Leucopogon lanceolatus

Distribution Map
Family: Ericaceae (subfamily Epacridoideae)
Distribution: Widespread in open forests and woodlands from south-east Queensland to South Australia.
Common Name: White beard; Lance-leaved beard heath
Derivation of Name: Leucopogon....from Greek, leucos, white and pogon, a beard, referring to the hairy appearance of the lobes of the flowers.
lanceolatus...having lance-shaped leaves.
Conservation Status: Not considered to be at risk in the wild.

General Description:

The plant family Ericaceae (heaths and heathers) is widespread in many parts of the globe, particularly Europe and South Africa. It contains a number of widely cultivated plants such as Erica, Rhododendron and Pieris.

Like most of Australia's members of the Ericaceae, Leucopogon belongs to the subfamily Epacridoideae, which was formerly classified as a separate family, the Epacridaceae. Leucopogon consists of about 160 species, mostly Australian but some are also found in New Zealand and in islands to the north of Australia. They occur in a variety of habitats from sub-alpine areas to coastal heaths.

Leucopogon lanceolatus
Leucopogon lanceolatus
Photo: Brian Walters

There are two varieties of Leucopogon lanceolatus recognised; var.lanceolatus and var.gracilis. The latter occurs in south-east Queensland and northern New South Wales and differs from the more common form in having smaller leaves and branches with fine hairs.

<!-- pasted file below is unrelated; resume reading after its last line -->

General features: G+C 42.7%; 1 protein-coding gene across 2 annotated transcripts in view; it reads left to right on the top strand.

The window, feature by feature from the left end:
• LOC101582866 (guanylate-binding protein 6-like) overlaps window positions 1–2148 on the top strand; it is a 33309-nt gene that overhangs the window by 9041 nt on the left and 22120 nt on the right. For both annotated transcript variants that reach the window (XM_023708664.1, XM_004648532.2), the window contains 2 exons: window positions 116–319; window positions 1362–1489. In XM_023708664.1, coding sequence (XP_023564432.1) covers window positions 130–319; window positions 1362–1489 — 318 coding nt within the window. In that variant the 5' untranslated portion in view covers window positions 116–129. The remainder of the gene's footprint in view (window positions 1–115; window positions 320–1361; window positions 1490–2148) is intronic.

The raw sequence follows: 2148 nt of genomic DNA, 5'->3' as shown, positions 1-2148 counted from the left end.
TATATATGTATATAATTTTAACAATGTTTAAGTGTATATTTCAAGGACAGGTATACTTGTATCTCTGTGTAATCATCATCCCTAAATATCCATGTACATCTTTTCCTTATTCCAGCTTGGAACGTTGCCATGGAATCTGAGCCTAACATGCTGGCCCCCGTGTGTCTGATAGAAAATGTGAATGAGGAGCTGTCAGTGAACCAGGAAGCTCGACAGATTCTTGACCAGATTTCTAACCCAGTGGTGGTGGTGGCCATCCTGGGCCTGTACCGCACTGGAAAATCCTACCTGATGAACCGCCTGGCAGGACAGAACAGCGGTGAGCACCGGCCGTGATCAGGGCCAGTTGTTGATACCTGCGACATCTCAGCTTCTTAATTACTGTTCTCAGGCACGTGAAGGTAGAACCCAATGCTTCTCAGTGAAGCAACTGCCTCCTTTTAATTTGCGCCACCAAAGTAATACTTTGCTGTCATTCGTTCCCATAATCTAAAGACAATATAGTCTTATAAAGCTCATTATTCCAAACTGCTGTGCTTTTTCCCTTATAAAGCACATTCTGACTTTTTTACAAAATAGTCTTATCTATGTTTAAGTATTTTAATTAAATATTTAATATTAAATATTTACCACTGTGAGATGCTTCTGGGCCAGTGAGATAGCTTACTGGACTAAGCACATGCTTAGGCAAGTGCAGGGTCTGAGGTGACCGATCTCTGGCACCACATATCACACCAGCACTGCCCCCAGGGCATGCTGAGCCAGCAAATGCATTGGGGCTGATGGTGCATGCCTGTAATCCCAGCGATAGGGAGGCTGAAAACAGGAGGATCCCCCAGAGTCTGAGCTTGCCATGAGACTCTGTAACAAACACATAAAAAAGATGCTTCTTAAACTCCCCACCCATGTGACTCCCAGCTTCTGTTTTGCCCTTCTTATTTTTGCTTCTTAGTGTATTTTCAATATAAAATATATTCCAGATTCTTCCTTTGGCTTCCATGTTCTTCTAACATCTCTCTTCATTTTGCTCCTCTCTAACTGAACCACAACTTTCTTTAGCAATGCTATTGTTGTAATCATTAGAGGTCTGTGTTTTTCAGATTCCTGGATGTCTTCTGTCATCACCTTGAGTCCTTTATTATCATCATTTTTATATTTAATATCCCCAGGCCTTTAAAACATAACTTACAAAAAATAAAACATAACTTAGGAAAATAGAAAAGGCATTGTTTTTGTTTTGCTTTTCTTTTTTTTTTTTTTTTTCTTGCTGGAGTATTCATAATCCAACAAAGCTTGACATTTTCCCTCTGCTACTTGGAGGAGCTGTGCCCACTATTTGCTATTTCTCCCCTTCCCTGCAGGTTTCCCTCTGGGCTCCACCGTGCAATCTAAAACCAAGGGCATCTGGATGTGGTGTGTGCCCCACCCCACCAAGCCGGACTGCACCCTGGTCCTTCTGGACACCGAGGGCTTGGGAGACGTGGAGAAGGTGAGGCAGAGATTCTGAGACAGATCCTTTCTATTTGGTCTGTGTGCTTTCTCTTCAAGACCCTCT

L.lanceolatus is a medium to large bushy shrub, usually 2 to 3 metres high but occasionally higher. The lance-shaped leaves are about 2-8 cm long with several distinct veins. Flowering is usually in spring and the small, white flowers are about 4 mm long, occurring in racemes of up to 10 or more flowers. As is typical of the genus, the flowers have hairy lobes.

Few leucopogons are seen in cultivation, mainly due to difficulties in propagation and those that have been cultivated have proven to be difficult to maintain. L.lanceolatus is more successful in cultivation than most other species but even it is rarely seen in gardens. It seems to prefer a moist, well drained situation in semi shade.

Propagation of L.lanceolatus is difficult. Germination of seed is usually slow and unreliable using conventional methods. Cuttings are also unreliable and may produce a limited success rate. Cuttings of firm current season's growth are likely to give the best results and use of a root-promoting hormone is advisable.


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